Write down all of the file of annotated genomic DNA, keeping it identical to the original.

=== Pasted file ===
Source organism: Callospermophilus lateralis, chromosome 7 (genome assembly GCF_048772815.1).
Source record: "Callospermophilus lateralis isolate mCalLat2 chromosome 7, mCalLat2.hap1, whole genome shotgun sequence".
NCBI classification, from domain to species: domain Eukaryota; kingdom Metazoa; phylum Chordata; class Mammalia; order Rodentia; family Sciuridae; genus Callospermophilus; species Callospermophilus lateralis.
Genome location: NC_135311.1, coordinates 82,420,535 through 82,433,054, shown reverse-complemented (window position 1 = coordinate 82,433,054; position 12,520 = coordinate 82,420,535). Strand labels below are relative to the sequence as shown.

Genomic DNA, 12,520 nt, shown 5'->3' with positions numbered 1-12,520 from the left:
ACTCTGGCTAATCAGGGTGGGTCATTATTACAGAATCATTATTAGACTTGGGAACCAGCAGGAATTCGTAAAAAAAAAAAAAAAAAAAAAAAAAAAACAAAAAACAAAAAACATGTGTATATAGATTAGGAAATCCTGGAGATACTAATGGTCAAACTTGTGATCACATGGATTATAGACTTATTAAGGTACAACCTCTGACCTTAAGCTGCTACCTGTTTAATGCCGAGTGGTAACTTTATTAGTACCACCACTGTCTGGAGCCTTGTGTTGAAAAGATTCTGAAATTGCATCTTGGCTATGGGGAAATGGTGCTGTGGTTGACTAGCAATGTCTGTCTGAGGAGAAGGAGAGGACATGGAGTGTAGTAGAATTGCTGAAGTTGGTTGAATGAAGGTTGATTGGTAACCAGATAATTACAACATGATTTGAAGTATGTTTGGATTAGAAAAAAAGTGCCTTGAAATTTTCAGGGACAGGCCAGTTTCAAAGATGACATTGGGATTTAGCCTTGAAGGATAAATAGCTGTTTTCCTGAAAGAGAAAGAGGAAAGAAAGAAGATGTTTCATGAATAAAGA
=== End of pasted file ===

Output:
Source organism: Callospermophilus lateralis, chromosome 7 (genome assembly GCF_048772815.1).
Source record: "Callospermophilus lateralis isolate mCalLat2 chromosome 7, mCalLat2.hap1, whole genome shotgun sequence".
NCBI classification, from domain to species: domain Eukaryota; kingdom Metazoa; phylum Chordata; class Mammalia; order Rodentia; family Sciuridae; genus Callospermophilus; species Callospermophilus lateralis.
Genome location: NC_135311.1, coordinates 82,420,535 through 82,433,054, shown reverse-complemented (window position 1 = coordinate 82,433,054; position 12,520 = coordinate 82,420,535). Strand labels below are relative to the sequence as shown.

Genomic DNA, 12,520 nt, shown 5'->3' with positions numbered 1-12,520 from the left:
ACTCTGGCTAATCAGGGTGGGTCATTATTACAGAATCATTATTAGACTTGGGAACCAGCAGGAATTCGTAAAAAAAAAAAAAAAAAAAAAAAAAAAACAAAAAACAAAAAACATGTGTATATAGATTAGGAAATCCTGGAGATACTAATGGTCAAACTTGTGATCACATGGATTATAGACTTATTAAGGTACAACCTCTGACCTTAAGCTGCTACCTGTTTAATGCCGAGTGGTAACTTTATTAGTACCACCACTGTCTGGAGCCTTGTGTTGAAAAGATTCTGAAATTGCATCTTGGCTATGGGGAAATGGTGCTGTGGTTGACTAGCAATGTCTGTCTGAGGAGAAGGAGAGGACATGGAGTGTAGTAGAATTGCTGAAGTTGGTTGAATGAAGGTTGATTGGTAACCAGATAATTACAACATGATTTGAAGTATGTTTGGATTAGAAAAAAAGTGCCTTGAAATTTTCAGGGACAGGCCAGTTTCAAAGATGACATTGGGATTTAGCCTTGAAGGATAAATAGCTGTTTTCCTGAAAGAGAAAGAGGAAAGAAAGAAGATGTTTCATGAATAAAGA